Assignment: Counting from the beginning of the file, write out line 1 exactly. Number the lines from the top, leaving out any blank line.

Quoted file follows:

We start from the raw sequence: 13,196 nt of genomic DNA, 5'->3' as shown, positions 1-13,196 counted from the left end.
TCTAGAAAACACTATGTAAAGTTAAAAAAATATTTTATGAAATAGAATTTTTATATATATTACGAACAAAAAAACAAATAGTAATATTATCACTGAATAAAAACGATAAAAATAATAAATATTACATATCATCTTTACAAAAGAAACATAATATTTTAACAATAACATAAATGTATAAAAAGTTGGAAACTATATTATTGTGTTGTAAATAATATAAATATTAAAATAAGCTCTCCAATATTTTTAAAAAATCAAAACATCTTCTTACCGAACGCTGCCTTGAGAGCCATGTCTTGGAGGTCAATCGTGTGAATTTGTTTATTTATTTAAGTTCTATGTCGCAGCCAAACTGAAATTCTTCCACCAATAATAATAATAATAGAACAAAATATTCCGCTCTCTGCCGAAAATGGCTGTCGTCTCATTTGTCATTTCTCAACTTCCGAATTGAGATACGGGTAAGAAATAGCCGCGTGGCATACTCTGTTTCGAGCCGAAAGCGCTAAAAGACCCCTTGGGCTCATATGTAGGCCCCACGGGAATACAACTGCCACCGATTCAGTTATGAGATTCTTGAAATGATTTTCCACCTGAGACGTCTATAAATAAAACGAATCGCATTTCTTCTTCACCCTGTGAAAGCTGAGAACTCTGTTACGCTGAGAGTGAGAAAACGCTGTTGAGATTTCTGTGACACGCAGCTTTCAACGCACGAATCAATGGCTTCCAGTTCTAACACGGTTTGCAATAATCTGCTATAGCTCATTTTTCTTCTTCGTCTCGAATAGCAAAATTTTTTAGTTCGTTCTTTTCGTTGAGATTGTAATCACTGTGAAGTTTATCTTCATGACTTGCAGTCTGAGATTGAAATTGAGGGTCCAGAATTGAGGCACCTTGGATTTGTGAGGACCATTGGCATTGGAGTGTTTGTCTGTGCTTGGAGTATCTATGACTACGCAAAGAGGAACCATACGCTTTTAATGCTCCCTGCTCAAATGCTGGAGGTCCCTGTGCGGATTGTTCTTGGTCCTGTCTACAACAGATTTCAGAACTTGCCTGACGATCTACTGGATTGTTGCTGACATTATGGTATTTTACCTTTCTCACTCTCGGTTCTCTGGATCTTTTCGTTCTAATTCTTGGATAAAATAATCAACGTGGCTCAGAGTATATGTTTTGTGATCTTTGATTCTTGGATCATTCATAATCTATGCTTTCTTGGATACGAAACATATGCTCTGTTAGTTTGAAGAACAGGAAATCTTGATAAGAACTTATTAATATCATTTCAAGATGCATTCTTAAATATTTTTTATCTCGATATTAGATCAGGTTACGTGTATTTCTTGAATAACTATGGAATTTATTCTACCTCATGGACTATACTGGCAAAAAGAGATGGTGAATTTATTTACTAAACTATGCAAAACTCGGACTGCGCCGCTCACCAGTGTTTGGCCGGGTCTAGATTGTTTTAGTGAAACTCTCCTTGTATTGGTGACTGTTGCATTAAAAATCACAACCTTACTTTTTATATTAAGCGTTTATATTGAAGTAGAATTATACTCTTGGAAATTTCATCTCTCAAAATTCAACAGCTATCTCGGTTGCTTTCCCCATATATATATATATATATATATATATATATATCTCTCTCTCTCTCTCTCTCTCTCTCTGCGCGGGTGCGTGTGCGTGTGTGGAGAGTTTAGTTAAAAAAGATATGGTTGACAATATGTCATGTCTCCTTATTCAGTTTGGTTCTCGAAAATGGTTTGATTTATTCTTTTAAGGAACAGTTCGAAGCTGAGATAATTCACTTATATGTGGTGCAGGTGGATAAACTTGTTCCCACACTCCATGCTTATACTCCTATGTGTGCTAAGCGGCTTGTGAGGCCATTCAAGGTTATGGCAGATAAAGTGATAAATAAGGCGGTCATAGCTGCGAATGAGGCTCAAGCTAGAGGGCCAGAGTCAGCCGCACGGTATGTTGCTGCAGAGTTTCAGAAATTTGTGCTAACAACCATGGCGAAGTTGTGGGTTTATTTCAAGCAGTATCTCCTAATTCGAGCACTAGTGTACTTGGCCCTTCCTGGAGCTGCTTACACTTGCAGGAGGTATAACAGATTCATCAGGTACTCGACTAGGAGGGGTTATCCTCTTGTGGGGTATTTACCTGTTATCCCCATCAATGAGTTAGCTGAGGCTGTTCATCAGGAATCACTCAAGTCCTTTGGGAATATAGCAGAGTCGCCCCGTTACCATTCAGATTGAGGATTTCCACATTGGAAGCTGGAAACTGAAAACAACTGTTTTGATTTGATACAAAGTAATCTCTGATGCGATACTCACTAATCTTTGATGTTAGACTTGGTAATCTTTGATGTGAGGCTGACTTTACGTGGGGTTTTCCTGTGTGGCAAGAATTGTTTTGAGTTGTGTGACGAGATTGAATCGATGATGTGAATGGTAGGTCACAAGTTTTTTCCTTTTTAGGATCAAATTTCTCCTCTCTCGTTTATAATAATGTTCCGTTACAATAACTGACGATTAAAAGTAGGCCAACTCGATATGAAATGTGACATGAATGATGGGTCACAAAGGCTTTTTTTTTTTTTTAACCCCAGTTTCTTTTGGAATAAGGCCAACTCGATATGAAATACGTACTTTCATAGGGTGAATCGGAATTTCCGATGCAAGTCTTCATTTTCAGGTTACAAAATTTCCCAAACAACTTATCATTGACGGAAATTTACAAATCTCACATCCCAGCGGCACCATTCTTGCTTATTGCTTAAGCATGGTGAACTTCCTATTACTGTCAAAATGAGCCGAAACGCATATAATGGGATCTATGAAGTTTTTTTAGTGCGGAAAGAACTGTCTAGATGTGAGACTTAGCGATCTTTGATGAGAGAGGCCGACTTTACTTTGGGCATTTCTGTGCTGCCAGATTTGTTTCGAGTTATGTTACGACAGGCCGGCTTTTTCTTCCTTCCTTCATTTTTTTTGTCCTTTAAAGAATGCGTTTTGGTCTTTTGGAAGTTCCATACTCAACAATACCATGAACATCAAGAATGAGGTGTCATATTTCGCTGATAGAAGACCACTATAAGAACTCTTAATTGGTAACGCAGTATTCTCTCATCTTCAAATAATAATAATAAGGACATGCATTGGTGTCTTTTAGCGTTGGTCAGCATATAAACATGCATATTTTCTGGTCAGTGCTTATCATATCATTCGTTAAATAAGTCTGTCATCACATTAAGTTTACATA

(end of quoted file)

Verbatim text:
We start from the raw sequence: 13,196 nt of genomic DNA, 5'->3' as shown, positions 1-13,196 counted from the left end.